It’s well documented that working alone can cause stress and feelings of isolation, both of which can then impact on physical health. With the additional stress of facing potentially risky situations, there’s no wonder that many lone workers aren’t very satisfied with their jobs or may leave for other professions.
Stress is one of the biggest causes of employee absence, affecting 526,000 workers in 2016/17 according to this article by the Health and Safety Executive. Every employer has an obligation to protect their employees from harm, but there are also things you can do to help yourself stay happy and healthy when working alone.
Here are our top five tips:
Keep in contact throughout the day
Keeping in contact with your employer is an important task when working alone. Not just for safety reasons but sometimes for your own sanity! Whether its just a quick call to a colleague to catch up, or notifying your boss where you are going, maintaining contact will help you from feeling isolated or like you aren’t ‘part of the team’.
Take regularly scheduled breaks
Overworking leads to unhappiness. Take regular breaks to gather your thoughts and reflect on the day so far. this doesn’t have to be a long break – even ten minutes with a cup of tea can help you refocus and ready to crack on with the rest of your day.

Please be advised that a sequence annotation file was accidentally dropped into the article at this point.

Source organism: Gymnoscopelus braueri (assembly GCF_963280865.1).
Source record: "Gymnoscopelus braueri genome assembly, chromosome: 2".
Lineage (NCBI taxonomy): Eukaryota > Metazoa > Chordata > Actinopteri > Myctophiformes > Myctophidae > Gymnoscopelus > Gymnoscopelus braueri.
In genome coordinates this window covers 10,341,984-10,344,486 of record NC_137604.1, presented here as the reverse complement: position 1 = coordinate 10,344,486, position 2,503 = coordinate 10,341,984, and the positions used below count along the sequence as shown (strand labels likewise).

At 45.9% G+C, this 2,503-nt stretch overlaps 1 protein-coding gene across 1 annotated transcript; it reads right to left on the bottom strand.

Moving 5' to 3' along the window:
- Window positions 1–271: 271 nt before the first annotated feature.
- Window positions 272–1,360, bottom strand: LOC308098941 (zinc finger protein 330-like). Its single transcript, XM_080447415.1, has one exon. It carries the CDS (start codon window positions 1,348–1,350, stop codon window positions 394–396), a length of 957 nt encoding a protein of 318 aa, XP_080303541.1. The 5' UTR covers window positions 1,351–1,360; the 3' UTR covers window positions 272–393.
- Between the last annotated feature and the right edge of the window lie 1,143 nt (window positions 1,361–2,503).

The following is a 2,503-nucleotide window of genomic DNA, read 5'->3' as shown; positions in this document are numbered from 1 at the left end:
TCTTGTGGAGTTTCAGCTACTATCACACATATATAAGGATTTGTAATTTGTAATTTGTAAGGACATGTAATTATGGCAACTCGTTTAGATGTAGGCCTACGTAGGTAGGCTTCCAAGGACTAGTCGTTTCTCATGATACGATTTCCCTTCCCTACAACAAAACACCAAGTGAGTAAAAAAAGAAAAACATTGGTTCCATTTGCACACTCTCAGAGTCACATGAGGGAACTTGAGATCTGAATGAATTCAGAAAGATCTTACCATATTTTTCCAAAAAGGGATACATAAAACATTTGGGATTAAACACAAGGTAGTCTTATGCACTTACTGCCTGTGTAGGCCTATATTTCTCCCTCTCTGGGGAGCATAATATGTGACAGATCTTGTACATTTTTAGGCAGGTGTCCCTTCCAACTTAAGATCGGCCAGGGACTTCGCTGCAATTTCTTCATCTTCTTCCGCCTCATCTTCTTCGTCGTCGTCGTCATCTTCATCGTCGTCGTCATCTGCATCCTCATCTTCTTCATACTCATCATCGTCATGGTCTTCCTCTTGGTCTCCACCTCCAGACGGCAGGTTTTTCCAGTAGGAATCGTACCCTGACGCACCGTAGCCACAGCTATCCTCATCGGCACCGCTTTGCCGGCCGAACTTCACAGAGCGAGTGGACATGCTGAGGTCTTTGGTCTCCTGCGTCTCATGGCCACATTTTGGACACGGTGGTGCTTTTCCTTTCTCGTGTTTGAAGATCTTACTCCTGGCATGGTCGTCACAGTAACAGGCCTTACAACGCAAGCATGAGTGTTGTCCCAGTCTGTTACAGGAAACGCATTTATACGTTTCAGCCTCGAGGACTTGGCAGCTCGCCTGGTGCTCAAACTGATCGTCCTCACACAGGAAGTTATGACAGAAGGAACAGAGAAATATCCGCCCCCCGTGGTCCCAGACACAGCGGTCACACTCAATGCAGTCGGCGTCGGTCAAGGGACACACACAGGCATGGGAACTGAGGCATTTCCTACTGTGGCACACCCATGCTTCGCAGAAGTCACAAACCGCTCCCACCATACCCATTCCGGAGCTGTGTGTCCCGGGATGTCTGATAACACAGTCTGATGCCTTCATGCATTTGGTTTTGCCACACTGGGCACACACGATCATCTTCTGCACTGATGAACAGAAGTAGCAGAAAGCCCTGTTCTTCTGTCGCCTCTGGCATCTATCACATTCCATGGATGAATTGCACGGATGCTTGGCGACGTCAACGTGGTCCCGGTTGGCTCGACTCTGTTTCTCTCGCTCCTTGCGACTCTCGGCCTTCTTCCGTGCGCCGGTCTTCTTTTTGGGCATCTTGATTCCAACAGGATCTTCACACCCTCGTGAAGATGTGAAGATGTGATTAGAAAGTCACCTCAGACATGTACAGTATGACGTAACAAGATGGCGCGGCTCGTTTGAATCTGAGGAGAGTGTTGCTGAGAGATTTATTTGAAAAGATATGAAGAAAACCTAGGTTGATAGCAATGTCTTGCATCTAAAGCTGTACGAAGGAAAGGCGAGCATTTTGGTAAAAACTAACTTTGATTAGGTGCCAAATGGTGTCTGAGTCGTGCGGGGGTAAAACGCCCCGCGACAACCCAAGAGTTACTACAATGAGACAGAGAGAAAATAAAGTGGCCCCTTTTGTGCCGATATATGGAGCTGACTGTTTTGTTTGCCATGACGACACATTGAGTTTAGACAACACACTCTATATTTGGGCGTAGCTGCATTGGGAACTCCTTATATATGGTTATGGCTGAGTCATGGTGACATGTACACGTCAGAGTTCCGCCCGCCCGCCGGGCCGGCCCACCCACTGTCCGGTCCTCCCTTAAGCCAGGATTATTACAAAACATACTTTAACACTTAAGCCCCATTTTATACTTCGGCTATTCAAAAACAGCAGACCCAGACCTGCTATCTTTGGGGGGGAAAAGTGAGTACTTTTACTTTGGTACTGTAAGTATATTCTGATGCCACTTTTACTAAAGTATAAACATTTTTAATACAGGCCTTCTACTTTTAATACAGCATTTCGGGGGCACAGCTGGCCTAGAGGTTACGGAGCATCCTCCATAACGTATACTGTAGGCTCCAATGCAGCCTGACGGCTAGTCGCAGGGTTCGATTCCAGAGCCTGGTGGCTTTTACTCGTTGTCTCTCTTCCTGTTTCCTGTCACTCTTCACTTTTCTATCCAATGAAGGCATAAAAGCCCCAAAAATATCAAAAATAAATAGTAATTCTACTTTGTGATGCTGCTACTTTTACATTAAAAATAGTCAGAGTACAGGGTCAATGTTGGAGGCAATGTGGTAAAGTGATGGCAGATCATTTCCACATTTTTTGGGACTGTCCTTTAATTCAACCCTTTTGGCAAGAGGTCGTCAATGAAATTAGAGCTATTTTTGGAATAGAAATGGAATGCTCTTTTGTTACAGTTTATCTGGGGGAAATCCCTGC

Join in with work activities/social events
If your employer runs events for employees or your colleagues sometimes go down the pub on a Friday, then try to join in where you can. Working alone can make you feel very much like you aren’t part of a wider team so joining in with company events will enable you to make friends, share experiences and of course, blow off some steam! If your employer doesn’t host any activities for employees, why not suggest it? You could even volunteer to help organise one!
it’s a cliché, but eating healthy and being active really does wonders for your mental health. If you are feeling down about work, anxious or stressed, the first thing you should do is speak to your employer. But, in the meantime, you can help lift your mood or release some of the pressure by joining a gym or taking a walk on your lunch breaks. Ensuring that you also get three meals a day and regular snacks will also help regulate your blood pressure and keep you feeling better.
Talk about work/incidents
Following any lone worker incident, your employer should do a follow-up report anyway, but don’t feel afraid to ask if you need additional support. This could just be a chat with a colleague or it may include counselling. Everyone is different and what might not seem a big deal to one person, can seriously dent another’s confidence. Speak up and talk to your employer about what support you need.
Still Not Sure About Working Alone?
If you are a lone worker and have concerns about your safety or well-being, then it’s your job to speak up and talk to your employer. They might not know how you feel or think that you are coping just fine. Any serious concerns over safety should be dealt with immediately, if you think you have spotted a potential risk that isn’t covered by the lone worker risk assessment that your employer should have done, then report it straight away.